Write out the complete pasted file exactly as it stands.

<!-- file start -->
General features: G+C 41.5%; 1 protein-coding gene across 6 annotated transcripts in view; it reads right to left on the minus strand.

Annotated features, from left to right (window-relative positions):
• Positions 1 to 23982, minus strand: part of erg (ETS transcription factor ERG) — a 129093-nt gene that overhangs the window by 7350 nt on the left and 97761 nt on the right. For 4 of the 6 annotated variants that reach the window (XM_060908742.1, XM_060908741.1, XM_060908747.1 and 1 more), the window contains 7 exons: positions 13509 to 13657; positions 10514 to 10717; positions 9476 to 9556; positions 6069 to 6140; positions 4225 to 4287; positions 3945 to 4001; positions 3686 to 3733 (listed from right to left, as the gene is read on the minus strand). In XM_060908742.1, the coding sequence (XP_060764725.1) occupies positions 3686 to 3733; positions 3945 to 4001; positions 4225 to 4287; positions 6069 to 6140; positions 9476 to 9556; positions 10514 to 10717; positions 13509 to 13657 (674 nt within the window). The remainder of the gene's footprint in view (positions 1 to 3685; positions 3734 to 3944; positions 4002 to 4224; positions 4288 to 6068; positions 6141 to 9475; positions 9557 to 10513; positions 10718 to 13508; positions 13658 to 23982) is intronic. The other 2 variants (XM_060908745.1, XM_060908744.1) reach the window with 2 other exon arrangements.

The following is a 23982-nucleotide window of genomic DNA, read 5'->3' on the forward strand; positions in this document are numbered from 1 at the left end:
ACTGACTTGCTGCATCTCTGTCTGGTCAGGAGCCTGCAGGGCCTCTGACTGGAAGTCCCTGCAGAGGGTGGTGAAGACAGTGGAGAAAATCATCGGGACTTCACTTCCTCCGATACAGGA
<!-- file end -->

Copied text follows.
General features: G+C 41.5%; 1 protein-coding gene across 6 annotated transcripts in view; it reads right to left on the minus strand.

Annotated features, from left to right (window-relative positions):
• Positions 1 to 23982, minus strand: part of erg (ETS transcription factor ERG) — a 129093-nt gene that overhangs the window by 7350 nt on the left and 97761 nt on the right. For 4 of the 6 annotated variants that reach the window (XM_060908742.1, XM_060908741.1, XM_060908747.1 and 1 more), the window contains 7 exons: positions 13509 to 13657; positions 10514 to 10717; positions 9476 to 9556; positions 6069 to 6140; positions 4225 to 4287; positions 3945 to 4001; positions 3686 to 3733 (listed from right to left, as the gene is read on the minus strand). In XM_060908742.1, the coding sequence (XP_060764725.1) occupies positions 3686 to 3733; positions 3945 to 4001; positions 4225 to 4287; positions 6069 to 6140; positions 9476 to 9556; positions 10514 to 10717; positions 13509 to 13657 (674 nt within the window). The remainder of the gene's footprint in view (positions 1 to 3685; positions 3734 to 3944; positions 4002 to 4224; positions 4288 to 6068; positions 6141 to 9475; positions 9557 to 10513; positions 10718 to 13508; positions 13658 to 23982) is intronic. The other 2 variants (XM_060908745.1, XM_060908744.1) reach the window with 2 other exon arrangements.

The following is a 23982-nucleotide window of genomic DNA, read 5'->3' on the forward strand; positions in this document are numbered from 1 at the left end:
ACTGACTTGCTGCATCTCTGTCTGGTCAGGAGCCTGCAGGGCCTCTGACTGGAAGTCCCTGCAGAGGGTGGTGAAGACAGTGGAGAAAATCATCGGGACTTCACTTCCTCCGATACAGGA